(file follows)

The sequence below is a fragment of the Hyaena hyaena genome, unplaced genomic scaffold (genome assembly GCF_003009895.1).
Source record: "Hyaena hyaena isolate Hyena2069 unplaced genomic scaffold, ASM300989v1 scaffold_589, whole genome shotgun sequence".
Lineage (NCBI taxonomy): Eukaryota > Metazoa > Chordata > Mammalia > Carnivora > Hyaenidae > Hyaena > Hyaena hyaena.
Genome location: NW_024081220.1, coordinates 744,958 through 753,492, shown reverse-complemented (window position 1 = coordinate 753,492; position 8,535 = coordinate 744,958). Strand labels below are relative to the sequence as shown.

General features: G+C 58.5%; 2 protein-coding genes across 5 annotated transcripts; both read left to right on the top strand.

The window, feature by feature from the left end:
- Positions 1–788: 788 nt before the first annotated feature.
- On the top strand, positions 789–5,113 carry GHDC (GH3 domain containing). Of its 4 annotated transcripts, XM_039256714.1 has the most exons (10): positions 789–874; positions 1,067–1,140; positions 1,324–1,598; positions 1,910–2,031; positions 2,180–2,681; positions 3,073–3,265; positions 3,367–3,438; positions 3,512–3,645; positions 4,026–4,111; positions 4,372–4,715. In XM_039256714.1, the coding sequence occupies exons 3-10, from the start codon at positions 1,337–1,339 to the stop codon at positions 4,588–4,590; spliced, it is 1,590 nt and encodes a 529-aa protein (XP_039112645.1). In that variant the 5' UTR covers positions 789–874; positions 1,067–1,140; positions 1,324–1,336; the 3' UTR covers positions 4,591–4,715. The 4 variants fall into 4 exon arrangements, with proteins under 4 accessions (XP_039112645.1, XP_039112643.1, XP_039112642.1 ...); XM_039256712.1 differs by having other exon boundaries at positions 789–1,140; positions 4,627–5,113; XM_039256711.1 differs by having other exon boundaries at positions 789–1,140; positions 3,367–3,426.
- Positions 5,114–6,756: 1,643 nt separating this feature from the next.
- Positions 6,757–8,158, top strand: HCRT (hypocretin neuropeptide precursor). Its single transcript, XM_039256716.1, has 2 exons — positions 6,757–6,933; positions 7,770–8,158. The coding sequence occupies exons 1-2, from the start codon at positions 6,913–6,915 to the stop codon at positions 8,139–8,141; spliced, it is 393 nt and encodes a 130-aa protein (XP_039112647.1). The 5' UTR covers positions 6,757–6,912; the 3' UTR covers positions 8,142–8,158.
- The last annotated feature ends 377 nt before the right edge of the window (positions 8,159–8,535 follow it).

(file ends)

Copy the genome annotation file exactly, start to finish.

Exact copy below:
The sequence below is a fragment of the Hyaena hyaena genome, unplaced genomic scaffold (genome assembly GCF_003009895.1).
Source record: "Hyaena hyaena isolate Hyena2069 unplaced genomic scaffold, ASM300989v1 scaffold_589, whole genome shotgun sequence".
Lineage (NCBI taxonomy): Eukaryota > Metazoa > Chordata > Mammalia > Carnivora > Hyaenidae > Hyaena > Hyaena hyaena.
Genome location: NW_024081220.1, coordinates 744,958 through 753,492, shown reverse-complemented (window position 1 = coordinate 753,492; position 8,535 = coordinate 744,958). Strand labels below are relative to the sequence as shown.

General features: G+C 58.5%; 2 protein-coding genes across 5 annotated transcripts; both read left to right on the top strand.

The window, feature by feature from the left end:
- Positions 1–788: 788 nt before the first annotated feature.
- On the top strand, positions 789–5,113 carry GHDC (GH3 domain containing). Of its 4 annotated transcripts, XM_039256714.1 has the most exons (10): positions 789–874; positions 1,067–1,140; positions 1,324–1,598; positions 1,910–2,031; positions 2,180–2,681; positions 3,073–3,265; positions 3,367–3,438; positions 3,512–3,645; positions 4,026–4,111; positions 4,372–4,715. In XM_039256714.1, the coding sequence occupies exons 3-10, from the start codon at positions 1,337–1,339 to the stop codon at positions 4,588–4,590; spliced, it is 1,590 nt and encodes a 529-aa protein (XP_039112645.1). In that variant the 5' UTR covers positions 789–874; positions 1,067–1,140; positions 1,324–1,336; the 3' UTR covers positions 4,591–4,715. The 4 variants fall into 4 exon arrangements, with proteins under 4 accessions (XP_039112645.1, XP_039112643.1, XP_039112642.1 ...); XM_039256712.1 differs by having other exon boundaries at positions 789–1,140; positions 4,627–5,113; XM_039256711.1 differs by having other exon boundaries at positions 789–1,140; positions 3,367–3,426.
- Positions 5,114–6,756: 1,643 nt separating this feature from the next.
- Positions 6,757–8,158, top strand: HCRT (hypocretin neuropeptide precursor). Its single transcript, XM_039256716.1, has 2 exons — positions 6,757–6,933; positions 7,770–8,158. The coding sequence occupies exons 1-2, from the start codon at positions 6,913–6,915 to the stop codon at positions 8,139–8,141; spliced, it is 393 nt and encodes a 130-aa protein (XP_039112647.1). The 5' UTR covers positions 6,757–6,912; the 3' UTR covers positions 8,142–8,158.
- The last annotated feature ends 377 nt before the right edge of the window (positions 8,159–8,535 follow it).